The retirement announced last week of Franklin County High School football coach and athletic director Dirk Strunk has set in motion a search to find a suitable candidate to revive the Seahawks’ sagging football fortunes ever since the school opened in 2007.
In a Dec. 1 email, Strunk informed the school community that he planned to retire at the end of the year, from coaching as well as teaching after a 28-year career.
“I’ve kept my health a secret this year, but it has not been good,” he wrote. “Over the Veteran’s Day weekend and Thanksgiving holiday, I had time to reflect and made the decision to retire at the end of this semester. When you can’t give the job 100 percent then it is time to get out.”
Strunk said his wife Kathy will continue to teach at the school.
“We have no plans on moving, we feel that Franklin County is home,” he wrote. “The nice part is on Friday nights I will be able to watch our Seahawks play and not be as stressed.
“I have been blessed to coach and teach for the past 28 years, but now I am on to a new adventure,” Strunk wrote, noting that he has “several possible opportunities in the mix.
“I’m not sure what the future holds but I know that the past 28 years have been a blessing. I wish all of you the best and I thank you for your support over the past three years,” he wrote. “I am so thankful for the time that I have been blessed to work here.”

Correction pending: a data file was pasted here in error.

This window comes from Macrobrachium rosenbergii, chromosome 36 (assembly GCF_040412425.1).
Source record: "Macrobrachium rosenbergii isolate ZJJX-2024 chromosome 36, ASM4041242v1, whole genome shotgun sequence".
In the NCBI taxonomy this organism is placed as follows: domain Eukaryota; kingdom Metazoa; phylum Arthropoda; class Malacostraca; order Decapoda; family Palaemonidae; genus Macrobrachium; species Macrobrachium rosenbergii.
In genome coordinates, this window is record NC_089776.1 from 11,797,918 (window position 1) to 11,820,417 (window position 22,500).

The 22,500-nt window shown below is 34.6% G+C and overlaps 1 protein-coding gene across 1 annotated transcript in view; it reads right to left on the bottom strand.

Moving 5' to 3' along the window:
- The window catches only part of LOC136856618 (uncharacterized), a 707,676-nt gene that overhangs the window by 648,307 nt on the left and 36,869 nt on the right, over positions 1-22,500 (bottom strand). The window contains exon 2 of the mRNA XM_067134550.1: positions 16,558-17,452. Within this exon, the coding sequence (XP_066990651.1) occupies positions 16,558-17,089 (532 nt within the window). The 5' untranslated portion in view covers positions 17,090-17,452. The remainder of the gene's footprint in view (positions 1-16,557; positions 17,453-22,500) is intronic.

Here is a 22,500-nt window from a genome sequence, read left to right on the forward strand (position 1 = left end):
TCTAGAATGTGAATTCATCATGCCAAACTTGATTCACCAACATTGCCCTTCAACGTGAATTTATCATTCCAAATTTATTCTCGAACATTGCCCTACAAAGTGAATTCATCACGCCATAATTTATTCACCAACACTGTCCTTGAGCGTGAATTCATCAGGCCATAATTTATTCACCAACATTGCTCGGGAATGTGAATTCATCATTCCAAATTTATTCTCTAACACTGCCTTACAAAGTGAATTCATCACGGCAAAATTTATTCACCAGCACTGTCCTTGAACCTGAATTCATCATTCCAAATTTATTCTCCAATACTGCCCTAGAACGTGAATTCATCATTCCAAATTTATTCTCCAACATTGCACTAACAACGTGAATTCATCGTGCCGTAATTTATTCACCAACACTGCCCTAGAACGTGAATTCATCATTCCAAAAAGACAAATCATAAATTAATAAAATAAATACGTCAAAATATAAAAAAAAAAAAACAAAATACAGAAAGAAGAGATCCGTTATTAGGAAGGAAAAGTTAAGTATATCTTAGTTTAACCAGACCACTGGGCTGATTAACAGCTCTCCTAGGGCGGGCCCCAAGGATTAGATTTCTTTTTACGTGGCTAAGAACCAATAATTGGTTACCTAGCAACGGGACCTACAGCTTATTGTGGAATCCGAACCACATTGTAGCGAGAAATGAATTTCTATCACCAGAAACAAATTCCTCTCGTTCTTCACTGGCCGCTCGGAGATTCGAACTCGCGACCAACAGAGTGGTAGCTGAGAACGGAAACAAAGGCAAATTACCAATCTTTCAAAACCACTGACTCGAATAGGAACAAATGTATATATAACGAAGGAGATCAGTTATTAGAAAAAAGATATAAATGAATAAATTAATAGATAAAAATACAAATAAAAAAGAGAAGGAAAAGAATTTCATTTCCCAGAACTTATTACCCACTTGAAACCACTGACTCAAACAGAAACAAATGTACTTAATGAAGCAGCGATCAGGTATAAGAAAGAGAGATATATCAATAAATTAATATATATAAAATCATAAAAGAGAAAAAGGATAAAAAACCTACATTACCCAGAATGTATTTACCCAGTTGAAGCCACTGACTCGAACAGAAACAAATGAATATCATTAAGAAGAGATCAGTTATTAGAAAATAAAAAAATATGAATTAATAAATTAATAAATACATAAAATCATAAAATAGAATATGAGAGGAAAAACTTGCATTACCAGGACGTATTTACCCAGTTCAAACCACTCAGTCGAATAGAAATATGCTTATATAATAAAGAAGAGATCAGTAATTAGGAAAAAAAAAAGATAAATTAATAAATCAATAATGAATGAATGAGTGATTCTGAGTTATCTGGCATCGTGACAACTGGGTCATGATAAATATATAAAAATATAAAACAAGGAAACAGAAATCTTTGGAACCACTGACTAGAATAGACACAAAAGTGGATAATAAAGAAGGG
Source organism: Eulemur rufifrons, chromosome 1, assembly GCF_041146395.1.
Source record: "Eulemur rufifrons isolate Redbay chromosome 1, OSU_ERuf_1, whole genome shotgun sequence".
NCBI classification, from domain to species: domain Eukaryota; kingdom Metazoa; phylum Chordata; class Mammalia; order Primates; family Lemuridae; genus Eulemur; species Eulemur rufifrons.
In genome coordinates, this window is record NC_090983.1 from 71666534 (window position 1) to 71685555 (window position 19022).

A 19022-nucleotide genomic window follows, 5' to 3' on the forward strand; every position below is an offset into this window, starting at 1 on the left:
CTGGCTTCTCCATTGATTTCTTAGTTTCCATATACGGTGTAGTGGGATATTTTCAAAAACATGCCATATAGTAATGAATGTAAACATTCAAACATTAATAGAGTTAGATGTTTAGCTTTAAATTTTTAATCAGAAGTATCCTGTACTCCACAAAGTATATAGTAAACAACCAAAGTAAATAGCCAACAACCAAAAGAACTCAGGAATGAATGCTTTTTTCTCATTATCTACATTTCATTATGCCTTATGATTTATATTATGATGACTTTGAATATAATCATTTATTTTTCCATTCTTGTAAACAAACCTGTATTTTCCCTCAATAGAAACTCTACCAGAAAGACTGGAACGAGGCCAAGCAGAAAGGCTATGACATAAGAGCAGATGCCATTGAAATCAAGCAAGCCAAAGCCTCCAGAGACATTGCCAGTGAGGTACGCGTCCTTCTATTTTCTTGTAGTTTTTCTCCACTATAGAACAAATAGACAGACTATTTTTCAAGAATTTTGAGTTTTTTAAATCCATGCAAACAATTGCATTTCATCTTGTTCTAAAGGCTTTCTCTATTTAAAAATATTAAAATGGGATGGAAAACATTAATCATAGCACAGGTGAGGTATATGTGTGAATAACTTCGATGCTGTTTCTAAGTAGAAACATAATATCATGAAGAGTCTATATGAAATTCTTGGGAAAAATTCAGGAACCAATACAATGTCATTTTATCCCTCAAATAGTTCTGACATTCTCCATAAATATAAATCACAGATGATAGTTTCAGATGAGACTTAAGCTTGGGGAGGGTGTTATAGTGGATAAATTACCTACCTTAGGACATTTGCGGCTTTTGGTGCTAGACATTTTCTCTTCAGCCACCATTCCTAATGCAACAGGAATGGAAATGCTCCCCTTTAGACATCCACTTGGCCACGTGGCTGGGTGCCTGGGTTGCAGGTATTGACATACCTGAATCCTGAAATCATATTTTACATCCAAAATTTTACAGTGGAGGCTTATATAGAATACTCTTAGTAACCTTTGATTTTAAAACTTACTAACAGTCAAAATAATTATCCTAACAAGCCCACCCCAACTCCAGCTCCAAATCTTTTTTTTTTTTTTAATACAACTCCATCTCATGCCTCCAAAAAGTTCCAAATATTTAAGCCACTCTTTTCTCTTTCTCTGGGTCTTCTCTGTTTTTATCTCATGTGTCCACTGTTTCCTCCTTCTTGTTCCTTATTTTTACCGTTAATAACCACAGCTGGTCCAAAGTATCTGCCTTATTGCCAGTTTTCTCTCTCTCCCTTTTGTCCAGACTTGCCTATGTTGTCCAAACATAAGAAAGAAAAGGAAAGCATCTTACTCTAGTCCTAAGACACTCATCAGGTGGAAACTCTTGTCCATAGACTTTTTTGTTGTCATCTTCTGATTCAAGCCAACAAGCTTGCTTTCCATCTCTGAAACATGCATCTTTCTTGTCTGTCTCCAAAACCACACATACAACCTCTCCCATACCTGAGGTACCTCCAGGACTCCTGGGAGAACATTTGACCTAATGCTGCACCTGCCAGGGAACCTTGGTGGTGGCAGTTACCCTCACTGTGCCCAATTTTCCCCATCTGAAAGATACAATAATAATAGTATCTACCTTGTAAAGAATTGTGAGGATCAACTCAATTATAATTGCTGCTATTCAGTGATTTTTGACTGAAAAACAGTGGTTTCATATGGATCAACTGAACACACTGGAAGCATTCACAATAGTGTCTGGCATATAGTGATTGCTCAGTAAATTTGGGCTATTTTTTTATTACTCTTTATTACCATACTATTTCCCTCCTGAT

A Niceville native, Strunk coached around the Southeast in Alabama and Kentucky before coming to Franklin County prior to the 2020 season.
Like many of his predecessors, Strunk had the challenge of tallying wins, totaling a 2-23 record in three seasons.
“Dirk is a fine man, I appreciate everything he's done,” said Superintendent Steve Lanier.
He said Strunk was dealt a setback on the eve of this past season, when four of his assistant coaches - Chuck Syverson, Bill McCullough, Jake Montalbano and Kelsey Jones - all left just before the start of the season in August.
“Dirk really didn't have time to hire anybody,” he said. “He had his back up against the wall.”
Lanier said interest in the job has been strong over the past week, and that he hopes to find an outside candidate who can fill both the AD and the coaching positions, each of which carries a $4,614 additional annual supplemental contract along with the teaching salary. In the event the hiring of a coach extends into next year, the superintendent said the district will likely put in place an interim AD to fill the slot.
“We’ll have lots to choose from,” he said. “I’ve got a lot of phone calls from people. We want to hire somebody who’s going to blend into the community and somebody who understands Franklin County.
“We have the talent here; we have some great kids coming up. Whoever it is is going to flip it,” Lanier said. “It’s a year round commitment, you got to train year round, with a lot of summer workouts. We need two-sport athletes to play.”
Since the school consolidated before the 2007 season, the football program has seen just 30 wins in 15 years, as well as nine head football coaches over that span.
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